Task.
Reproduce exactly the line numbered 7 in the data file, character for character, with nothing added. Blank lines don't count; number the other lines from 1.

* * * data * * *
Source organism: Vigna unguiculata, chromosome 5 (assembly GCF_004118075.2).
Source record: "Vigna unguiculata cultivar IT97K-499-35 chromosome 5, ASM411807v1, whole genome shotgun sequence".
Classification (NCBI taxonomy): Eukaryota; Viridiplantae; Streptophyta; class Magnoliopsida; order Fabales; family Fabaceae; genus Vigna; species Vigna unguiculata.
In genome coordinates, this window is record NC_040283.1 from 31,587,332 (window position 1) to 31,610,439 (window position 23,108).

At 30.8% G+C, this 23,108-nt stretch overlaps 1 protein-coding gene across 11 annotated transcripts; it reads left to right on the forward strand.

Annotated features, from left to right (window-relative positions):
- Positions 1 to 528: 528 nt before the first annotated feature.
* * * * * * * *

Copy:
- Positions 1 to 528: 528 nt before the first annotated feature.